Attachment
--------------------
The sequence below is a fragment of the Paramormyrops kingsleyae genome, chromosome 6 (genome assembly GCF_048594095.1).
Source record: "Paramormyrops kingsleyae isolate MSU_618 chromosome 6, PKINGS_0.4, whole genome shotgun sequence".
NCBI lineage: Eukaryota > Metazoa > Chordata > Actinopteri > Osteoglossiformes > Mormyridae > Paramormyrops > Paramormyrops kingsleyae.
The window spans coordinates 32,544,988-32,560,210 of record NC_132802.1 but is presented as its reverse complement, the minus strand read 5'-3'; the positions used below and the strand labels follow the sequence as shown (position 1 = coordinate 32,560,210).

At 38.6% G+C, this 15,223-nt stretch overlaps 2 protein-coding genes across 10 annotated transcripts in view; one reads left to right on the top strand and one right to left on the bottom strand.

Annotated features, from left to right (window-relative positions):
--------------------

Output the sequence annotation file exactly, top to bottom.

The sequence below is a fragment of the Paramormyrops kingsleyae genome, chromosome 6 (genome assembly GCF_048594095.1).
Source record: "Paramormyrops kingsleyae isolate MSU_618 chromosome 6, PKINGS_0.4, whole genome shotgun sequence".
NCBI lineage: Eukaryota > Metazoa > Chordata > Actinopteri > Osteoglossiformes > Mormyridae > Paramormyrops > Paramormyrops kingsleyae.
The window spans coordinates 32,544,988-32,560,210 of record NC_132802.1 but is presented as its reverse complement, the minus strand read 5'-3'; the positions used below and the strand labels follow the sequence as shown (position 1 = coordinate 32,560,210).

At 38.6% G+C, this 15,223-nt stretch overlaps 2 protein-coding genes across 10 annotated transcripts in view; one reads left to right on the top strand and one right to left on the bottom strand.

Annotated features, from left to right (window-relative positions):